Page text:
UNICEF emergency aid arrives in Pakistan amidst continuing flood crisis
KUALA LUMPUR/KARACHI, 15 August 2010 – As the worst natural disaster in living memory continues to unfold in Pakistan, a chartered airliner carrying 100 metric tonnes of UNICEF emergency relief arrived in the southern port city of Karachi early last Thursday.
The shipment included health kits, nutrition supplies, midwifery kits and tarpaulins for families affected by weeks of monsoon rains and flooding around the country. Some of these supplies will be dispatched to the worst affected areas of Sindh Province in southern Pakistan, while the rest will be moved to other parts of the county – all with an emphasis on reaching women and children in dire need.
“UNICEF’s main supply warehouse in Copenhagen has sent these items to support our ongoing relief activities in the flood-affected areas,” said the head of the UNICEF Field Office in Sindh, Andro Shilakadze. “Since our pre-positioned supplies in one of the major warehouses were washed out by floods, these supplies were urgently needed.”
A second wave of deaths
If humanitarian assistance for safe water, health and hygiene is not provided soon enough, there could be a second wave of deaths caused by waterborne diseases in the flood zone. A food crisis is also possible without adequate nutrition aid.
UNICEF estimates that 6 million children have been affected by the floods in Pakistan and that some 2.7 million of them need immediate, life-saving assistance. Vulnerable to abuse or exploitation in crisis conditions, these children will also need protection and psycho-social support.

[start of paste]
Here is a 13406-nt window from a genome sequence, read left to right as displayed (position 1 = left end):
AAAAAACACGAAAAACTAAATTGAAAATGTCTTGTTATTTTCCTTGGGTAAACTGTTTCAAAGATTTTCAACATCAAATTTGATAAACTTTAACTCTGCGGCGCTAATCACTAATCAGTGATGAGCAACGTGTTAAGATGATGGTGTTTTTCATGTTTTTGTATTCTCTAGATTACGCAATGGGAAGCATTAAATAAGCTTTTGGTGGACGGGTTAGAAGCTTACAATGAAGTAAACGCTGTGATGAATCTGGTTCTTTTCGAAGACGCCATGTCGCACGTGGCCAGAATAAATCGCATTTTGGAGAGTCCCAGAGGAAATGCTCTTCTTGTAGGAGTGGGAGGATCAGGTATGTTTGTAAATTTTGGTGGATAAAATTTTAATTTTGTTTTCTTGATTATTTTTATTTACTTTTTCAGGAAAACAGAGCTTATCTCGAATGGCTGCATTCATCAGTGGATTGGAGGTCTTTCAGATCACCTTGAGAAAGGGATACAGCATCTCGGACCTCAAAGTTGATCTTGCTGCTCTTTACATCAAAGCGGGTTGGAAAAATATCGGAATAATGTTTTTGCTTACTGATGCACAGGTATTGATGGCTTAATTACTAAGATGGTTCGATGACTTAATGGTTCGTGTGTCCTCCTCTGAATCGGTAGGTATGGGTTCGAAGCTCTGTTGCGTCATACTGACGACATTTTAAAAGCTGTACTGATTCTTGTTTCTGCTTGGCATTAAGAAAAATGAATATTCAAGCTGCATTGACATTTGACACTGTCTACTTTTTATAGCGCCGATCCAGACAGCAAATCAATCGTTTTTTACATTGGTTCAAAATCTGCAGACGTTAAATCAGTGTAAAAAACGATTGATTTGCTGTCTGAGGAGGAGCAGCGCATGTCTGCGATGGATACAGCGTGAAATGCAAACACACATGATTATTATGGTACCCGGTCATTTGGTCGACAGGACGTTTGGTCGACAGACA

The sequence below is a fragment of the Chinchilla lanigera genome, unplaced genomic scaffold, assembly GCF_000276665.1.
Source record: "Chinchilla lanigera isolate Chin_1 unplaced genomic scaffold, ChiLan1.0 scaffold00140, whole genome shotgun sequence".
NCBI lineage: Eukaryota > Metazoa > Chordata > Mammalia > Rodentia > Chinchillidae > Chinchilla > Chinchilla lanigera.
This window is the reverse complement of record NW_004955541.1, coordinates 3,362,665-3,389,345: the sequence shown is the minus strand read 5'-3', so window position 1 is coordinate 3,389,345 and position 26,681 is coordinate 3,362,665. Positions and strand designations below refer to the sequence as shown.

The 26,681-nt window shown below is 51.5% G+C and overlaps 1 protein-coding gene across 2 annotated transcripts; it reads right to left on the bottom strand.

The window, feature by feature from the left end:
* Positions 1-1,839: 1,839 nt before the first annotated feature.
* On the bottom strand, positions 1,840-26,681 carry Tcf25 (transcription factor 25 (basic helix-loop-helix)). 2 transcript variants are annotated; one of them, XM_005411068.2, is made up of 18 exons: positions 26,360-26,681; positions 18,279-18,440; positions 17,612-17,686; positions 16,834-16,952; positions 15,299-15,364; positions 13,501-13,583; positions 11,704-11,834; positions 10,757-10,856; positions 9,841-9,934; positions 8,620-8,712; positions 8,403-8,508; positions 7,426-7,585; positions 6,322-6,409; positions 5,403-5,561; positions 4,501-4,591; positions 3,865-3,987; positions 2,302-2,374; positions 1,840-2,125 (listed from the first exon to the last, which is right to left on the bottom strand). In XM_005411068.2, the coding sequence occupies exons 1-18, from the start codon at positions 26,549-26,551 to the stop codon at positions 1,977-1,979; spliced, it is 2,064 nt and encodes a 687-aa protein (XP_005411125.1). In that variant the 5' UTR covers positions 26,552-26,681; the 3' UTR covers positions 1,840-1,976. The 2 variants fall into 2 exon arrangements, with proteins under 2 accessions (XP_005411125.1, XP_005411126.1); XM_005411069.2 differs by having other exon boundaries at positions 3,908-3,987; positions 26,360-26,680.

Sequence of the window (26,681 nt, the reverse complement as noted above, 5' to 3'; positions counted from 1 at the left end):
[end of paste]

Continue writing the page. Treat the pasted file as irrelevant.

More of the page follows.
According to UN estimates, a total of 14 million people have been affected by the floods. Hundreds of thousands have received humanitarian aid, but millions more urgently need shelter, food, water, and health care. And the number affected could rise further in the coming days.
Aid from a neighbour
The Government of Afghanistan, with UNICEF’s help, has also sent aid to its flood-stricken neighbours in Pakistan. Some 40 tonnes of UNICEF supplies – including high-energy biscuits and oral rehydration salts (used to prevent diarrhoeal dehydration) – have been delivered from Afghanistan for distribution to affected communities around Pakistan.
“We have been careful to make sure we have enough stock here to be able to cover potential needs in Afghanistan,” explained UNICEF Representative in Afghanistan Peter Crowley. “We have enough stock and supplies on the way to Afghanistan within the next few weeks. We are confident of covering needs here and offering support to our colleagues in Pakistan.”
As part of the inter-agency crisis response by the Government of Pakistan, UN agencies and non-governmental organisations, UNICEF is leading joint efforts in two critical areas: water and sanitation, and nutrition. It is also working with partners on child protection and education.
Newsline: Pakistan Floods